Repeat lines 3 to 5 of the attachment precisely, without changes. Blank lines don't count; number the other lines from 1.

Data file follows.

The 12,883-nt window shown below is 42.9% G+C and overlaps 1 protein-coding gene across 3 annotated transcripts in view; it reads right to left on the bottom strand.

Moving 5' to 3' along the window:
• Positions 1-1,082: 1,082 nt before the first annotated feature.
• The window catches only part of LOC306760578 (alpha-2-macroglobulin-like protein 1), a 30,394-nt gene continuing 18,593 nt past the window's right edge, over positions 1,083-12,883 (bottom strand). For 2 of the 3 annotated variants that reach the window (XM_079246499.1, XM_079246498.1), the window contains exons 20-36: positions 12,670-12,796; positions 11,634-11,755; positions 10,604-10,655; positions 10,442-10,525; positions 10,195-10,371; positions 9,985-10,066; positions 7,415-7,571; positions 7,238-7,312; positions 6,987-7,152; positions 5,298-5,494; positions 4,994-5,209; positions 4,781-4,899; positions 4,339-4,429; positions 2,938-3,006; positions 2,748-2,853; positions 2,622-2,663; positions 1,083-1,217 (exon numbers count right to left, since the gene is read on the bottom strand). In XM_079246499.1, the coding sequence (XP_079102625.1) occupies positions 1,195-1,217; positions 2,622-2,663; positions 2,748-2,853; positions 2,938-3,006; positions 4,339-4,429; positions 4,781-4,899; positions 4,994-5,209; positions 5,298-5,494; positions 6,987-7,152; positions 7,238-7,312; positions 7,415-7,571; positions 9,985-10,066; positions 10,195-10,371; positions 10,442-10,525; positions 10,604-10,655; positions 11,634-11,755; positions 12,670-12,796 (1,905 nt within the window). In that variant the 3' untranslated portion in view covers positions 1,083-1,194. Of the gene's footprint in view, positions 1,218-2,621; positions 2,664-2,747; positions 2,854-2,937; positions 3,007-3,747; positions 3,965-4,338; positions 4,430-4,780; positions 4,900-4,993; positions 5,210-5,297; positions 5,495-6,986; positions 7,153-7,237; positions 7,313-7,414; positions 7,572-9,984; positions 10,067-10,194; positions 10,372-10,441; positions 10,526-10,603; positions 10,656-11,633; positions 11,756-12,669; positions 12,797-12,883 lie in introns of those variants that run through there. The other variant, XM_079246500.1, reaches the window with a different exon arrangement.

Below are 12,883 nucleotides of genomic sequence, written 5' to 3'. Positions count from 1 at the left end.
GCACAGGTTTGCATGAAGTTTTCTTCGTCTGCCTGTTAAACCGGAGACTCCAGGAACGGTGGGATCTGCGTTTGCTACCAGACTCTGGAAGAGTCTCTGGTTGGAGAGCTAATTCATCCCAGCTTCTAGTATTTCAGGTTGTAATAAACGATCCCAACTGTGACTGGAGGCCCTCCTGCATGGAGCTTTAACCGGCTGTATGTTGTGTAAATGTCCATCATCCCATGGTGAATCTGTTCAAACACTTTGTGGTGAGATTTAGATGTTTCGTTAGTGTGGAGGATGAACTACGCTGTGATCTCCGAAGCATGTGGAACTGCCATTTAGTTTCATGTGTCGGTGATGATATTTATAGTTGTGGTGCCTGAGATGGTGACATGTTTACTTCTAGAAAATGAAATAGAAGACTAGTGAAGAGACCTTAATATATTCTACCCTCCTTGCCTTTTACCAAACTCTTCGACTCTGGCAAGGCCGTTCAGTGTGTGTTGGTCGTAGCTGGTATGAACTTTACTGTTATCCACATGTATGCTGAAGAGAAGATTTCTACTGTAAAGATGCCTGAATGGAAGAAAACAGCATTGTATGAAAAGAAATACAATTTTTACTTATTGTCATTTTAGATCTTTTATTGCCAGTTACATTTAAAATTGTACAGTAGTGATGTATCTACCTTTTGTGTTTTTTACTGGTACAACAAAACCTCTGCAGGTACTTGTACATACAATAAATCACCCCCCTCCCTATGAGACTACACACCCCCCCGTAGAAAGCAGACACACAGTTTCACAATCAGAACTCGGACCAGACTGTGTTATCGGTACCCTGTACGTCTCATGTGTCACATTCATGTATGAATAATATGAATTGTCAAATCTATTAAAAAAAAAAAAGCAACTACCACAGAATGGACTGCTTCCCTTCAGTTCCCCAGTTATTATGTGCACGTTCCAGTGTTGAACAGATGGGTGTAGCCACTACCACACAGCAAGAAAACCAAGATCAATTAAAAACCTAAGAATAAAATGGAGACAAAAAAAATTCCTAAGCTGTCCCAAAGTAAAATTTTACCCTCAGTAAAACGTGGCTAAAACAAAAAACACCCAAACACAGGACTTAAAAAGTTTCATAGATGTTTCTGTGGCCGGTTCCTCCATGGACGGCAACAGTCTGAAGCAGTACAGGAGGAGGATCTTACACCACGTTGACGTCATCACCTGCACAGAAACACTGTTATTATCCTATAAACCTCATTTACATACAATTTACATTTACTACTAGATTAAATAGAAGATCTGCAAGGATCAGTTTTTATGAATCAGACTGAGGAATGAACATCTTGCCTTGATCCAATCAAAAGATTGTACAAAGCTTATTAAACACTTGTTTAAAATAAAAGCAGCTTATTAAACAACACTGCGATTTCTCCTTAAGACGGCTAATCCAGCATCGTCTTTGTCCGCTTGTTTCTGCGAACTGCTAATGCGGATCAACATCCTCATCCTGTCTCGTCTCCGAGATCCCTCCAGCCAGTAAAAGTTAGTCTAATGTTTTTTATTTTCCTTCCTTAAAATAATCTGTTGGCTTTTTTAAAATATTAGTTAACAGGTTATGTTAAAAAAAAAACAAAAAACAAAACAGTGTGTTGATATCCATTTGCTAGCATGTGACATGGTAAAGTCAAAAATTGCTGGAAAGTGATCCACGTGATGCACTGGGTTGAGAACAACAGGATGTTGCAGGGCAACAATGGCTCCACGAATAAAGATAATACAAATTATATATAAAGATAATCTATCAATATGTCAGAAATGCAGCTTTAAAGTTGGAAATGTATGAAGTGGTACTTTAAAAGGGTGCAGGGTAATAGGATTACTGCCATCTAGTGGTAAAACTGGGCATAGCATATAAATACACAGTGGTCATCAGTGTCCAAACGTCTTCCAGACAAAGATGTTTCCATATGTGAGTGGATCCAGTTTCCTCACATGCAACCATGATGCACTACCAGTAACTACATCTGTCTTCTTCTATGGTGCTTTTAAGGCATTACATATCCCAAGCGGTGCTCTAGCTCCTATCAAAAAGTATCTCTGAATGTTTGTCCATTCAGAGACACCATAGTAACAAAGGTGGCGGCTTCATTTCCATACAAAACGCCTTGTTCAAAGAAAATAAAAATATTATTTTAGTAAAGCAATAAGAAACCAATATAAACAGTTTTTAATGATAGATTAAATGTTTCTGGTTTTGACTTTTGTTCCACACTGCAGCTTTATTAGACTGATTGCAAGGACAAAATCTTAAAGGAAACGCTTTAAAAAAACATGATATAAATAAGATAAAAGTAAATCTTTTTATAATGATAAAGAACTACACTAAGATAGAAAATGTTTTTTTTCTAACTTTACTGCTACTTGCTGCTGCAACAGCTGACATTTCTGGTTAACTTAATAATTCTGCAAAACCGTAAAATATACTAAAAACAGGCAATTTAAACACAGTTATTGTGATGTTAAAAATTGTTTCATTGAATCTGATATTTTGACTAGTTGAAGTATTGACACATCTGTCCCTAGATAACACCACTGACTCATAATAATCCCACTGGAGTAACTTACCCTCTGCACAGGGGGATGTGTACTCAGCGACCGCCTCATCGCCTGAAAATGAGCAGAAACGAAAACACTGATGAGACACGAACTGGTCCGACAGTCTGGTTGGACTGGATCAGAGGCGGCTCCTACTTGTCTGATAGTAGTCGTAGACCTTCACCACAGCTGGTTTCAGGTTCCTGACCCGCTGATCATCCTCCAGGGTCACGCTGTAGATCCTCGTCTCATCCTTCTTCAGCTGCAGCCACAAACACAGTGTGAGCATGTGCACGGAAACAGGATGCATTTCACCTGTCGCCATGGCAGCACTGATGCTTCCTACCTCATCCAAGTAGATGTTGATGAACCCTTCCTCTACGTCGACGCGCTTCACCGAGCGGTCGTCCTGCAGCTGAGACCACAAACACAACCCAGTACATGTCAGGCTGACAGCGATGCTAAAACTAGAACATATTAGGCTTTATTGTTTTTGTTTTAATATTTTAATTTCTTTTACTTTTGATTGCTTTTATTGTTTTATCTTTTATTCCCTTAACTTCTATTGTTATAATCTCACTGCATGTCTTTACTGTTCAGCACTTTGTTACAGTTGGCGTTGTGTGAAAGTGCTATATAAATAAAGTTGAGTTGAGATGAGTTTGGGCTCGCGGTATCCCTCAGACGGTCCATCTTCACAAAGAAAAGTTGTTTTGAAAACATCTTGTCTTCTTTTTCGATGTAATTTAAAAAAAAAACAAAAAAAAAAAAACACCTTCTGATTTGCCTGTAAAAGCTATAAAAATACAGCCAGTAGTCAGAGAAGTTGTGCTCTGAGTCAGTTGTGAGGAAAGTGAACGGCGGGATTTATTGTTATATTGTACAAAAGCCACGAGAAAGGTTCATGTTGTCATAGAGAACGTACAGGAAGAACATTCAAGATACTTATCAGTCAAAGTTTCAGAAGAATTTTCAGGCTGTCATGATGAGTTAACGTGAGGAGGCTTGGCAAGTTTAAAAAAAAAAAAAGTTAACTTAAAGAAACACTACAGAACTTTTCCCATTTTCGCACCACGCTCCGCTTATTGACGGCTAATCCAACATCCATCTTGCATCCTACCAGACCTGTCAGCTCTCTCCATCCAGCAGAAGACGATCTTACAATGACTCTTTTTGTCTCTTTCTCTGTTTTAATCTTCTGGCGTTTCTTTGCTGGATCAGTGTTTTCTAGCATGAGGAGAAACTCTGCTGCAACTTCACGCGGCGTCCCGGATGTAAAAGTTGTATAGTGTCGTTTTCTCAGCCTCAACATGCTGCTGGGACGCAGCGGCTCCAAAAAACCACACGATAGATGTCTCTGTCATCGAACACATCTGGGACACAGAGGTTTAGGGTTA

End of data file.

• Positions 1-1,082: 1,082 nt before the first annotated feature.
• The window catches only part of LOC306760578 (alpha-2-macroglobulin-like protein 1), a 30,394-nt gene continuing 18,593 nt past the window's right edge, over positions 1,083-12,883 (bottom strand). For 2 of the 3 annotated variants that reach the window (XM_079246499.1, XM_079246498.1), the window contains exons 20-36: positions 12,670-12,796; positions 11,634-11,755; positions 10,604-10,655; positions 10,442-10,525; positions 10,195-10,371; positions 9,985-10,066; positions 7,415-7,571; positions 7,238-7,312; positions 6,987-7,152; positions 5,298-5,494; positions 4,994-5,209; positions 4,781-4,899; positions 4,339-4,429; positions 2,938-3,006; positions 2,748-2,853; positions 2,622-2,663; positions 1,083-1,217 (exon numbers count right to left, since the gene is read on the bottom strand). In XM_079246499.1, the coding sequence (XP_079102625.1) occupies positions 1,195-1,217; positions 2,622-2,663; positions 2,748-2,853; positions 2,938-3,006; positions 4,339-4,429; positions 4,781-4,899; positions 4,994-5,209; positions 5,298-5,494; positions 6,987-7,152; positions 7,238-7,312; positions 7,415-7,571; positions 9,985-10,066; positions 10,195-10,371; positions 10,442-10,525; positions 10,604-10,655; positions 11,634-11,755; positions 12,670-12,796 (1,905 nt within the window). In that variant the 3' untranslated portion in view covers positions 1,083-1,194. Of the gene's footprint in view, positions 1,218-2,621; positions 2,664-2,747; positions 2,854-2,937; positions 3,007-3,747; positions 3,965-4,338; positions 4,430-4,780; positions 4,900-4,993; positions 5,210-5,297; positions 5,495-6,986; positions 7,153-7,237; positions 7,313-7,414; positions 7,572-9,984; positions 10,067-10,194; positions 10,372-10,441; positions 10,526-10,603; positions 10,656-11,633; positions 11,756-12,669; positions 12,797-12,883 lie in introns of those variants that run through there. The other variant, XM_079246500.1, reaches the window with a different exon arrangement.

Below are 12,883 nucleotides of genomic sequence, written 5' to 3'. Positions count from 1 at the left end.